Good morning, happy people.
So I was minding my business sometime last week when a story I’d read a while back popped into my head. It was written by a friend, Dunni. Before I could stop myself I had written a sequel – even though nobody asked it of me; and the story is complete in itself.
Anyways, I wrote it. But before you read that, I think it would only be appropriate if you read the original story first.
Read Inside Out here.
And then, without further ado…
It was the glasses.
There was something about the way she wore hers that did not make her look like a nerd – even though they were ‘seeing’ glasses. She looked like the bookish version of Alicia Keys…
Thinking about her that way made me want to start making beats or something.
I don’t know. I’d lied to her twice the first time we met and that probably made a poor impression. Still, I hoped she would remember me. I wanted to see her again.
But days became weeks and I didn’t catch a glimpse of the steel glasses. Or the girl who wore them.
So maybe I’d become a little disinterested or something. I did know walking to her street wasn’t the fun it used to be anymore. I should have just gone to the house and knocked – I should have asked for her number then too – but I had thought that would have been typical so I hadn’t.
In the back of my mind was the realization that she had started work, and if I didn’t find myself something to do soon I would become socially disadvantaged. Armed with this knowledge I spent the following two weeks searching for a nine-to-five; but it looked as though the Nollywood stories of graduates looking for jobs till their shoes got scuffed or something were a frightening reality.
It also looked as though the only place passion made any difference was in motivational speeches.
Ago Palace Way looked as it looked in the evenings as my bus drove into it – hyperactive, angry and hardly home for me anymore. I got down at the AP bus stop and began to walk towards my neighborhood. It was the longer way round but I wanted to think. Think and keep thinking.
I almost didn’t recognize the girl smiling at me from the corner of the Sweet Sensation outlet along the road. Instinctively I had begun to smile back; my shoulders stiffening in spite of their fatigue – and then something about the smile told me to calm down.
I had seen it before. Only then, it was attached to a bespectacled face.
For the first time in my interesting career with women, I was genuinely confused.
If I thought she looked like Alicia Keys with her glasses on, she looked like Chidinma with them off. There was a startling clarity…an openness; that came with her face as it was. A vulnerability.
I had a moment wondering which one looked better – Alicia or Chidinma. And then it occurred to me; why choose when you can have them both?
“You liar you,” she said as I marched up to her, smile looking like Berger would look if NEPA suddenly restored power. My face assumed a rueful look as I took the hand she was extending.
Obviously she remembered.
“Good evening,” I gave her hand a gentle squeeze for every word. “I hope you don’t expect an apology – because I don’t have one.”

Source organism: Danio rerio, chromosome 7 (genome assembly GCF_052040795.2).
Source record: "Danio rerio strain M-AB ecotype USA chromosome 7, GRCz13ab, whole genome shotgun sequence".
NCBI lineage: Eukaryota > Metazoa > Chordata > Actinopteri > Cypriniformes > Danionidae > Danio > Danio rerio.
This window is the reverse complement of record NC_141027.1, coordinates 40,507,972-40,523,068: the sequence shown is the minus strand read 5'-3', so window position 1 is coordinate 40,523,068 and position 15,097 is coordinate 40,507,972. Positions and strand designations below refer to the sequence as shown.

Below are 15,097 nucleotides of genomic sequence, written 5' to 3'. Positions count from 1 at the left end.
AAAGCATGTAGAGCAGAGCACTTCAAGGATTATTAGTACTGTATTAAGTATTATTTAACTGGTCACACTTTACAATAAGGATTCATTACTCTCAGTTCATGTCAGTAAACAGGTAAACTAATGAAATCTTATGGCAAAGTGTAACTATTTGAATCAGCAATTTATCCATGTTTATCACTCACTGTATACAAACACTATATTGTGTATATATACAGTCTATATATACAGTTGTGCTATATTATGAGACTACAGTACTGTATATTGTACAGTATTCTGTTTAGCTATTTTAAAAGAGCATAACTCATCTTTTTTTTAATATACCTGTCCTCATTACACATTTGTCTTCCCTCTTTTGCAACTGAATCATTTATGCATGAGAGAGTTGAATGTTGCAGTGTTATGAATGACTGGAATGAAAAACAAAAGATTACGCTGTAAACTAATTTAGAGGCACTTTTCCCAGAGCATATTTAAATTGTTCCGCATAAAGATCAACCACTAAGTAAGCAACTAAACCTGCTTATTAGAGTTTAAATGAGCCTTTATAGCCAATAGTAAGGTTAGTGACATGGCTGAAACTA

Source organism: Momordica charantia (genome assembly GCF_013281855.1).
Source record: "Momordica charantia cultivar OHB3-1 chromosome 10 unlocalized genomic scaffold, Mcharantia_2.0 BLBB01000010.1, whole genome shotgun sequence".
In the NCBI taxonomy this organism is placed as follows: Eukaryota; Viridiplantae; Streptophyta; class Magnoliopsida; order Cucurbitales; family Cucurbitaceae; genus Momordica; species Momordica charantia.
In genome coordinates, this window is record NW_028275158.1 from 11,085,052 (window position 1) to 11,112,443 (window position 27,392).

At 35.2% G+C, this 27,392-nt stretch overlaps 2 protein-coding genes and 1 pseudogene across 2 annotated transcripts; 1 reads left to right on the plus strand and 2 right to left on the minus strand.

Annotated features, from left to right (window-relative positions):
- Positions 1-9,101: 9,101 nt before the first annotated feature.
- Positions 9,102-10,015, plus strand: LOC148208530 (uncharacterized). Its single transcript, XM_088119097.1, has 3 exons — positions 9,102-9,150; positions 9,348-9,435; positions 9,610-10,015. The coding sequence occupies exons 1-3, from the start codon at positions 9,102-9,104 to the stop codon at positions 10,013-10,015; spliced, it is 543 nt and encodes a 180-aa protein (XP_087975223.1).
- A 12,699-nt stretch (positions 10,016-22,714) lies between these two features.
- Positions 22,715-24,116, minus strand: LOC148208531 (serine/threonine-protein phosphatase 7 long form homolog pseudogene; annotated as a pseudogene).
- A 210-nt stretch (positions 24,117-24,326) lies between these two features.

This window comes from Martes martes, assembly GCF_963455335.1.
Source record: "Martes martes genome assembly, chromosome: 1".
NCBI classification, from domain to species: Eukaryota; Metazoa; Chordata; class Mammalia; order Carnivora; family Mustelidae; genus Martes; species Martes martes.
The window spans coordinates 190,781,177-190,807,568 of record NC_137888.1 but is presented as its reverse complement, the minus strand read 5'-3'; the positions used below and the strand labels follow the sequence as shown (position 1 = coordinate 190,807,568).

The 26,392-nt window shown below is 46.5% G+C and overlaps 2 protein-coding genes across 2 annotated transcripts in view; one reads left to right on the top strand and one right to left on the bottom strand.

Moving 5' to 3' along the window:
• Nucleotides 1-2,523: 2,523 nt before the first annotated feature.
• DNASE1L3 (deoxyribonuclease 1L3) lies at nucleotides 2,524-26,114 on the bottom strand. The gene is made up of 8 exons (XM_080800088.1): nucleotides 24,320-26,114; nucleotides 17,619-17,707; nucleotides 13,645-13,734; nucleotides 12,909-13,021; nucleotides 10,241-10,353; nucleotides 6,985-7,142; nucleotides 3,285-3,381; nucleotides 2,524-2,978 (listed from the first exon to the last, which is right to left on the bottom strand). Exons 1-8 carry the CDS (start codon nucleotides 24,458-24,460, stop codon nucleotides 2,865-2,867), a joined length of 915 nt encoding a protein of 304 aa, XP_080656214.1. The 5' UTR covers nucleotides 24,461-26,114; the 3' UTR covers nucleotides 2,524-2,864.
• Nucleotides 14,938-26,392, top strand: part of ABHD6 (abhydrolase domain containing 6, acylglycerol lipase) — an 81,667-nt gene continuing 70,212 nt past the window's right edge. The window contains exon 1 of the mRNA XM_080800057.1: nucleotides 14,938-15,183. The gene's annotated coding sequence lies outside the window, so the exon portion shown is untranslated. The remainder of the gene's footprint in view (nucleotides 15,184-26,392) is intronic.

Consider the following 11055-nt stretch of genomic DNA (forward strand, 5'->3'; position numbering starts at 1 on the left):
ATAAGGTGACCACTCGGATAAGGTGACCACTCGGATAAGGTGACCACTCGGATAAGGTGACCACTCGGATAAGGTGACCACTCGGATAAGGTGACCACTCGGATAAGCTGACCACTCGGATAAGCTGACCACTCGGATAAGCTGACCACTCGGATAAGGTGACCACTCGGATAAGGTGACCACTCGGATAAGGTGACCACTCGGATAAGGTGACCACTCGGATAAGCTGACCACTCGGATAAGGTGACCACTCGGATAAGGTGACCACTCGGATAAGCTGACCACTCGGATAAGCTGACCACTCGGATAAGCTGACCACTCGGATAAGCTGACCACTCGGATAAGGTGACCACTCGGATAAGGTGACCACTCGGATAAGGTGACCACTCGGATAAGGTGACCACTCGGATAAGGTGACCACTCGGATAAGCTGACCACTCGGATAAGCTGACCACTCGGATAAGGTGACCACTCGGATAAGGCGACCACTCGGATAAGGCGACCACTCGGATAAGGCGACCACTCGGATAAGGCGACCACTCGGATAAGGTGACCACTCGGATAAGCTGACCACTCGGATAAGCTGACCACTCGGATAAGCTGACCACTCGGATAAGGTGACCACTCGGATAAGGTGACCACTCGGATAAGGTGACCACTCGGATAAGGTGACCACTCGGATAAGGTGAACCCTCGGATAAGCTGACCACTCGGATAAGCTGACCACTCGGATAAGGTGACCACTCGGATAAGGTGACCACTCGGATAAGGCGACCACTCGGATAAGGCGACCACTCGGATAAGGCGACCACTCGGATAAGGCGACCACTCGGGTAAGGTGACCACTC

“Oh? And why’s that?” She was looking up at me with vertigo-inducing eyes.
Remember that Craig David jam; Seven Days – particularly the video?
I swear I paused everything and stepped out of the frame for a moment to wonder if somewhere along the line my brains had been swapped with cooked Mimi noodles. What the freak is ‘vertigo-inducing eyes’?!
Without missing a beat I replied; “Being called a liar is a small price to pay for making your acquaintance, holding your hand – “ I looked pointedly at the hand she was still holding. She blushed and let go of it.
“- and making you smile,” I finished with a flourish.
She brushed her hair back, beaming brightly. “And the ‘I have a girlfriend’ part’?
I coughed. ‘Well…honestly, the last time I saw her was at the POP, showing off her newly-acquired Alhaji as I was showing off my newly-acquired certificate.”
Her laughter drew me in like a Bovi joke, and I found myself laughing along with her. Quietly I blessed whatever it was made me decide to drop at AP and reached for the nylon she was carrying.
“Seriously?” she said, mischief dancing in her eyes like they did in Loki’s. “It’s just food jo. Impress me some other way.”
I coughed, uncertain for the second time in minutes.
“Where do you work?” she asked suddenly.
“Are you headed home?” I countered while my brain tensed and flexed for an answer. Her eyelashes played curtains as she eyed me – and then she nodded. I gently held her arm and started walking.
“Well…I’m actually between jobs,” I said.
“Yeah – the last one being NYSC,” she shook her head. “This country sure is hell on graduates.”
A screeching bus covered us in exhaust fumes as it sped past. My hand tightened round her arm and I started jogging. Her arm jumped like a worm suddenly doused in salt as she pulled it from my grip – before replacing it with her hand. She giggled in excitement and ran with me, not stopping till we turned a corner into her street – Femi Kila.
“That..was…fun,” she breathed, inhaling large draughts of air. I couldn’t respond, very much out of breath myself. I made a mental note to resume working out and quickly straightened up to hide my breathlessness.
“Wanna walk me home again – maybe tell me my dress is right on this time?”
I slapped upside my own head. I had been ogling her since – and not once did I tell her that.
“Actually it’s the body your dress is wearing that has me bugging,” I said without giving it much thought. Her brows wrinkled and I kicked myself again. “Too much?” I asked wryly.
She smiled, blinding me again. “Don’t worry, you’ll get there soon enough.”
I hooked her arm in mine and smiled at the grinning Okada men. If I don’t collect her number this time…
We walked into the sunset.
I really hope you enjoyed that! Compliments of the moments.
Have a great week!